(5) How will North Carolina handle absentee ballots?
Nearly a million people in the state have requested them. Some concerns are arising: Last week, Five Thirty-Eight released a startling story that said Black North Carolina voters’ absentee ballots are getting rejected at a rate four times higher than white voters. The reason for a rejected — or “spoiled” — ballot usually has something to do with not having a proper witness signature. The assumption is that the number is higher because many voters of color are choosing absentee for the first time.
Here’s what we can all do, regardless of race: If you’re close to someone who’s elderly or disabled, check on them. The process — filling it out, the rules around returning it, and making sure it gets there safely — can be a special sort of stress for some people.
(6) What are the next steps in policing?
What will come of the case of Harold Easter, who died in a police custody in January? The district attorney said yesterday there’s not enough evidence to prosecute the officers involved, but on October 1, videos from the incident will be released to the public. And of course what will ultimately come of the June 2 Fourth Street incident? And, from a community standpoint, the city is now approaching 200 homicides since the start of 2019 — 107 last year and nearly 90 this year already. An 11-year-old and a five-year-old were hospitalized with gunshot wounds just last night in east Charlotte. Where does this end?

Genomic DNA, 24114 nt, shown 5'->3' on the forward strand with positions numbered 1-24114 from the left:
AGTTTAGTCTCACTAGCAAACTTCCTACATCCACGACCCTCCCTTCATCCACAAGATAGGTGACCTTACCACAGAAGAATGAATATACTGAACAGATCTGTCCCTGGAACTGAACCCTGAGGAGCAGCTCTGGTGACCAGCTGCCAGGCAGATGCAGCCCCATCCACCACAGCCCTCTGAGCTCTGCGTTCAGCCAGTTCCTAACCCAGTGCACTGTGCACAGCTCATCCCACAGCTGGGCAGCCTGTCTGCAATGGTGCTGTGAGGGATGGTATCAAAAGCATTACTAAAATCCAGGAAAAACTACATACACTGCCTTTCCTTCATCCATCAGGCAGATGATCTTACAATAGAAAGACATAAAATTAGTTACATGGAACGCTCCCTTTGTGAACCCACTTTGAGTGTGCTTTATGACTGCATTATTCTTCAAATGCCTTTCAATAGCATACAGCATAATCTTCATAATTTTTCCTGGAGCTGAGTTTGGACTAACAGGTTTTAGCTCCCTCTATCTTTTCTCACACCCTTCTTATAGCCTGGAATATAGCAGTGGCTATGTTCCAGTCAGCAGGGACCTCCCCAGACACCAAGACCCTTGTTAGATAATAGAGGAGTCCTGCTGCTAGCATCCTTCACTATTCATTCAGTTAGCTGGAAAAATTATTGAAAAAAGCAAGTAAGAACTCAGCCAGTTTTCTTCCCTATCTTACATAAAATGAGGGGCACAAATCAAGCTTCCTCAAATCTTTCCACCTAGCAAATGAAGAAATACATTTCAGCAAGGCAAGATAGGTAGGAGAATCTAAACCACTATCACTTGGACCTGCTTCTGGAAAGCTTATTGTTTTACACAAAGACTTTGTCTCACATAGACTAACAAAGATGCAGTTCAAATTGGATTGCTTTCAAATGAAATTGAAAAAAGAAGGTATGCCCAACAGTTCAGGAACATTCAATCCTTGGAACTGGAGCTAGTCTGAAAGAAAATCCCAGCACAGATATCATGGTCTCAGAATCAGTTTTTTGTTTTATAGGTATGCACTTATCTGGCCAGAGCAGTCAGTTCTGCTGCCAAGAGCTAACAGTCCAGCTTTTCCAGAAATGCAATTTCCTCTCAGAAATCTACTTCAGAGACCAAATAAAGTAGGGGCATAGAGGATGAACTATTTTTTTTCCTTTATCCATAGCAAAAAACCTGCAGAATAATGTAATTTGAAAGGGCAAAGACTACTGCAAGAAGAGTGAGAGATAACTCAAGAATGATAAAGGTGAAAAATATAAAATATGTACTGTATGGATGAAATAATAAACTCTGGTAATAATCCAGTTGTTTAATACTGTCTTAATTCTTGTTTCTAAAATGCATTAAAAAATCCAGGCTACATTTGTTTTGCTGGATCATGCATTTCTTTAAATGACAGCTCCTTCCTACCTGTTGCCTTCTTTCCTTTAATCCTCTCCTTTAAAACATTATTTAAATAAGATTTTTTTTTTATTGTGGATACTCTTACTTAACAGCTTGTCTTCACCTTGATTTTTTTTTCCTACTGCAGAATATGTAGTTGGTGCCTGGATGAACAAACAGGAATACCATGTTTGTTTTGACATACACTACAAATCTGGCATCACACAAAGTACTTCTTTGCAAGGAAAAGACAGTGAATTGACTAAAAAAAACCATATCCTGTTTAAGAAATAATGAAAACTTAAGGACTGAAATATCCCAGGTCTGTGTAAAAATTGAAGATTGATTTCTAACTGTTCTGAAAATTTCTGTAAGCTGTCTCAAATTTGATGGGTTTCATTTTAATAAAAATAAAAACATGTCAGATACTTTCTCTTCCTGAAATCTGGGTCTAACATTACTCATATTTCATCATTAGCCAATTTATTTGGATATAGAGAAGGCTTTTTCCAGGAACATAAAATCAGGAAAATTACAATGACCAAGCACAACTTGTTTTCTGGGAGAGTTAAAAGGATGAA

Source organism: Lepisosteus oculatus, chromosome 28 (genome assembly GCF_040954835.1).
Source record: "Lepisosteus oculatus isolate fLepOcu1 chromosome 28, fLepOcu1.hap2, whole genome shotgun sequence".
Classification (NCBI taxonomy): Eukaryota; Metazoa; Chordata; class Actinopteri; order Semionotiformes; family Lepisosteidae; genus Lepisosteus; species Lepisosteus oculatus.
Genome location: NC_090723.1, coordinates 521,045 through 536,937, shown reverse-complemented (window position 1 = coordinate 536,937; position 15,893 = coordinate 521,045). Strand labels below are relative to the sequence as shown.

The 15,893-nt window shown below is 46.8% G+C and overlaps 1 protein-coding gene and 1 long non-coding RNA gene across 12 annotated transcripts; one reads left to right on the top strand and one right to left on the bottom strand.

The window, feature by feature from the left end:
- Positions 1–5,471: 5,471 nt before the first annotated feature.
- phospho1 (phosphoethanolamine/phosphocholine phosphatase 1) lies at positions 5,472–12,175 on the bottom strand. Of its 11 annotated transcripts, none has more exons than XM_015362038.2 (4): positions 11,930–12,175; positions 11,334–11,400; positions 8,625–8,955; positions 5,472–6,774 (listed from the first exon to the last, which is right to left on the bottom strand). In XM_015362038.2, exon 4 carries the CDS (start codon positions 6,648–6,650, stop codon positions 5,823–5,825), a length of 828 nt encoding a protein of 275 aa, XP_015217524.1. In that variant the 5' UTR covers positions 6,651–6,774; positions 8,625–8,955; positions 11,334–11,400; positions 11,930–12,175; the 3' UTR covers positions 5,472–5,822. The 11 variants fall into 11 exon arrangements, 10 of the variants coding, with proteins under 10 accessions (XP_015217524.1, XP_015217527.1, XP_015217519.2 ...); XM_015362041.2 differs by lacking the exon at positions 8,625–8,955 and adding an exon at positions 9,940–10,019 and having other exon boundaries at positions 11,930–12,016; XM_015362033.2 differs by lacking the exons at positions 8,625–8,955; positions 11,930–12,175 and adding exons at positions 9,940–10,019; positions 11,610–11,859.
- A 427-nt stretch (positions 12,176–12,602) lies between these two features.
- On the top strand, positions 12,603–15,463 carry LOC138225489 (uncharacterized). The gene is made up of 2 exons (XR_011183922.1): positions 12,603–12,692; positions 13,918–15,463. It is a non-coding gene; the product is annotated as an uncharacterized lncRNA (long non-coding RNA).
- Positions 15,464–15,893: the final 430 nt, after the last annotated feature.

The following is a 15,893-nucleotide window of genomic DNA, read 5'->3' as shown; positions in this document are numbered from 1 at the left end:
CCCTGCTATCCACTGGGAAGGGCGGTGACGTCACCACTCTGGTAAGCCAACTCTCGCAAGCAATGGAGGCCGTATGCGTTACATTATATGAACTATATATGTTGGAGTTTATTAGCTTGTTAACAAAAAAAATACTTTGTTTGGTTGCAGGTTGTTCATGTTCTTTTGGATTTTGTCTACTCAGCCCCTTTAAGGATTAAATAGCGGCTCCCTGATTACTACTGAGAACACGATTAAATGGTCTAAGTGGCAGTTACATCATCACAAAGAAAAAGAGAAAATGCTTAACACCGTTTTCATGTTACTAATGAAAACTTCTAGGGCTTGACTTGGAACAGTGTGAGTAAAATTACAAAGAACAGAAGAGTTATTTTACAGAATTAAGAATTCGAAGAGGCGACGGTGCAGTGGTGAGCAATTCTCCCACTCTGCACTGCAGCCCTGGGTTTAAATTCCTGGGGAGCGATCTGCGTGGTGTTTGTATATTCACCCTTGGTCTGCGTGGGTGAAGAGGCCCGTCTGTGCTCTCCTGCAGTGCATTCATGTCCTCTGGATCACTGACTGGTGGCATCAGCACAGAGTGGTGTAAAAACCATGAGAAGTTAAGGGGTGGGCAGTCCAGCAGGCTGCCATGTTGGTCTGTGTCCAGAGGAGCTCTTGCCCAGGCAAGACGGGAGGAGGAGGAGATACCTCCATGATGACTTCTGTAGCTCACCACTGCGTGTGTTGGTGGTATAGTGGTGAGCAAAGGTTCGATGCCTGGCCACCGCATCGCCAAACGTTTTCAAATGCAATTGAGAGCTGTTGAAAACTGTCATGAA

Chief Johnny Jennings has had a wild first few months; it’ll be interesting to see where he takes the department, and if and when things settle down.
(7) So you’re a suburban woman?
What’s your presidential flavor? If you live in the towns ringing Charlotte, experts say the presidential election — and the race for North Carolina’s Senate seat — may come down to you.
And what of the chimney swift?
Glad you asked!
They’ll be gone long before the election, long before any of those things are resolved.
If you want to see them in person, though, Audubon president Malia Kline says members have reported 700-plus swifts swirling down into chimneys at two high schools — North Meck and East Rowan. In past years, they’ve seen them at several places in Davidson, including the Carolina Inn and Lake Norman Christian. And in Charlotte at Dilworth Elementary, Providence United Methodist, and Sedgefield Middle. Kline just asks that you maintain social distance.
They’ll be here for another few weeks, the swifts.
The other day, photographer Rémy Thurston posted an Instagram story of a colony flying into a chimney in NoDa, and I gasped with delight.
For sore eyes and tired minds, they are a welcome sight, a restoration of some sort of order, soothing in their formation and poses, like if a yoga class had wings, a sign that maybe the end of the world is almost over.